should I change my eating pattern? |
you are first diagnosed with diabetes, your doctor should arrange for you to see
a state registered dietitian who will give you individual dietary advice and discuss,
if needed, how to change your meals to make them healthier. In the meantime here
is some information to get you started.
have divided the foods up into 6 categories:
- Base meals
on carbohydrate foods such as bread, pasta, rice, chapatis and potatoes. These
foods are filling and not fattening (provided you don't add extra fat). Where
possible choose high fibre varieties of these foods, like wholemeal bread.
- Eat regular
more fruit and vegetables, aim for 4 or 5 portions a day. This will give you fibre
- Cut down
on fried food, fatty foods and fatty red meat, choose lean meat, skinless chicken/poultry
lower fat milk. Skimmed milk is virtually fat free and lower in calories but still
contains all the protein and calcium found in full fat milk. Semi-skimmed milk
is half-fat and also lower in calories than full cream.
low-fat cooking methods such as grilling, microwaving and barbecuing. Trim excess
fat and skin off meat before cooking.
low fat versions of margarine and cheese.
you need to use an oil in cooking, use an unsaturated one such as olive, sunflower
or corn oil. Try using less oil too.
- You don't
need to avoid sugar all together. However, food and drinks that contain a lot
of sugar can make your blood sugar go up very quickly, especially if eaten on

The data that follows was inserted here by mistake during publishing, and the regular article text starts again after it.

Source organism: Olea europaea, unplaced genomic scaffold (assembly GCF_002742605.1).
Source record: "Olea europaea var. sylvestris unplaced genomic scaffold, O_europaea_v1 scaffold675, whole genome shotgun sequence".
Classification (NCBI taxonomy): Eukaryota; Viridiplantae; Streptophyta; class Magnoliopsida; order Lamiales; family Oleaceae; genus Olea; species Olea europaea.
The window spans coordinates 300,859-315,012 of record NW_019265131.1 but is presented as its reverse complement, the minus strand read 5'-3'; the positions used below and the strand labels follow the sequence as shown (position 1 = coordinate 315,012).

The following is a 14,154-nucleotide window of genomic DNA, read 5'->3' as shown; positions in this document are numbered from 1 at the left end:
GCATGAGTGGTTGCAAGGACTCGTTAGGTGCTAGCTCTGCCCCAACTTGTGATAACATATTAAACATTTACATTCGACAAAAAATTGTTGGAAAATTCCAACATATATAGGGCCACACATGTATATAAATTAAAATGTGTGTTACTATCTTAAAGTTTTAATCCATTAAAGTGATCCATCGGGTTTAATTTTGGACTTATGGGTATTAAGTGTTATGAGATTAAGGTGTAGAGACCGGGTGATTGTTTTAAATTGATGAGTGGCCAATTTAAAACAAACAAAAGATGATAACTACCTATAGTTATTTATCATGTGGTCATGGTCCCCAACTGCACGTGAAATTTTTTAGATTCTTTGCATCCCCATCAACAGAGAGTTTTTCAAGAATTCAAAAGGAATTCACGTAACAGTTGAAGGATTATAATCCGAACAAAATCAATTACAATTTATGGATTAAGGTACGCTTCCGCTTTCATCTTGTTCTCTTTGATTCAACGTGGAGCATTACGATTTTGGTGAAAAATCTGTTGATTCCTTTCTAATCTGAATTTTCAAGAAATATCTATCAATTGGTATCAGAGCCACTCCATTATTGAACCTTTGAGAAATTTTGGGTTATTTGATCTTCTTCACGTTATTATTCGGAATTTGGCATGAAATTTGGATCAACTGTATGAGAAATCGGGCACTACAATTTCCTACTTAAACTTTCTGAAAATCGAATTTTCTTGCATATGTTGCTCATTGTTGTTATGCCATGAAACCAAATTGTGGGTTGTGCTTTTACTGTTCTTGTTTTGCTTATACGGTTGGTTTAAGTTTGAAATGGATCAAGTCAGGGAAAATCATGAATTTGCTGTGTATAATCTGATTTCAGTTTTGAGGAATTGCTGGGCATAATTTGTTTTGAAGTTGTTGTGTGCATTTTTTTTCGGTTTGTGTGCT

to low sugar and sugar-free foods such as low calorie fizzy drinks, diet squash,
low sugar jams and diet yoghurts.
sweeteners can be used to sweeten drinks and foods instead of sugar. They are
virtually carbohydrate and fat free and do not affect blood sugar levels. Its
recommended that you use a variety of sweeteners and not to consume too much of
your salt intake gradually so that you can get used to the taste change. Adding
herbs and spices may help.
as little salt as possible in meals and cut down on salt added at the table.
- Eat less processed
foods such as tinned and packet foods, salty meats, crisps and salted nuts.
alcohol in moderation only. For men that's 3 units a day and for women it's 2
units a day. If you're trying to lose weight then this should be less.
drink on empty stomach as it can increase the likelihood of hypoglycaemia
not buy "special diabetic foods". They are very expensive and contain
no less fat or calories than other foods. They will not help if you are trying
to lose weight.
such foods can cause diarrhoea.
>> Diabetic Recipes
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